Wednesday, December 11, 2013

Youth at Risk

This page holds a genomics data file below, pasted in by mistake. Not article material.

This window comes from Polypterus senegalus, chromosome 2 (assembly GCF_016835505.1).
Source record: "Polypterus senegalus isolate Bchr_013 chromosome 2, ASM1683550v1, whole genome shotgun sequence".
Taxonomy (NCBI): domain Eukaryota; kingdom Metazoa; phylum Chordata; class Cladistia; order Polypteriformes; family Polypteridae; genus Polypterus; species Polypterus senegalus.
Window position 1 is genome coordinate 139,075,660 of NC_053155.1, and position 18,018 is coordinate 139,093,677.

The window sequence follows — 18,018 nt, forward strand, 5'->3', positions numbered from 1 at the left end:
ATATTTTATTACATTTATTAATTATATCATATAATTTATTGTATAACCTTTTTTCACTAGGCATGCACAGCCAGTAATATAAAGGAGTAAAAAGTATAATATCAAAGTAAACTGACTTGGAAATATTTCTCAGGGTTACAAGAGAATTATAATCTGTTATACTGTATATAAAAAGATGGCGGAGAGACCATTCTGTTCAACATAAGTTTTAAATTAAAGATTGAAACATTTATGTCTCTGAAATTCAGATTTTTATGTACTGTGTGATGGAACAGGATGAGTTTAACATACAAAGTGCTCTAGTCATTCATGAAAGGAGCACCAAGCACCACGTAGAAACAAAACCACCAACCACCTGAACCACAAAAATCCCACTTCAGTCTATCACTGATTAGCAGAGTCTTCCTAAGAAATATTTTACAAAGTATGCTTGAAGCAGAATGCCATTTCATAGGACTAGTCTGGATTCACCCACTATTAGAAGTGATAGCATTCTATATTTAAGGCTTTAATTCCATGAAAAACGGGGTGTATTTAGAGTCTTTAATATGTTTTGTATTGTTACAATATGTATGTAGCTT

In March of 1983 I was hired by the Babbie Enterprises Research Group to work with them on gathering data on the new Youth at Risk program, a program of the Breakthrough Foundation. Part of their work was designing instruments for assessing that data on a longitudinal basis. One of my jobs was interviewing kids in Oakland who were applying for admission to the Youth at Risk ten-day course. Being interviewed were leather-jacketed eighteen-year-olds whom I would not have wanted to meet on the street at night. There was a black girl of fifteen, a hundred pounds overweight, with an "I don't give a damn" expression on her face and a cigarette dangling from her mouth. We knew she did give a damn or she would not have been trying to get into the course. Sitting across the table from another applicant, a baby faced fourteen year old, I had the shock of my life when, in response to my question, "What did you do?" he replied, "Killed a guy." The course consisted of ten days in the mountains with, as in the Six-Day course I'd done in 1978, a strenuous physical activity program combined with classroom work designed to have the kids confront and acknowledge rsponsibility for their own lives. Werner led this first one. At the time, I questioned whether or not the course could do anything for these kids but Iwanted to see, so at the end of the ten days Rebecca and I went to FOrt Mason to meet the bus when they returned to San Francisco. The parking lot was filled with parents, social workers and people like 'Becca and me who were just interested in seeing what, if anything, happened. It was hard to believe that the youngsters getting off that bus were the same kids I had talked to in Oakland. The black girl had opened up like a flower. She jumped off the bus singing and ran to hug her mother. SOme of the toughest looking kids had turned into pussycats with grins. There was laughter and tears and the boys picked Werner up on their shoulders and carried him around the parking lot. I was in tears, then looked at Rebecca, hugged her and began laughing. It was nothing short o miraculous! from Reading Under the Covers: An Autobiography, by Elizabeth Goodell Russell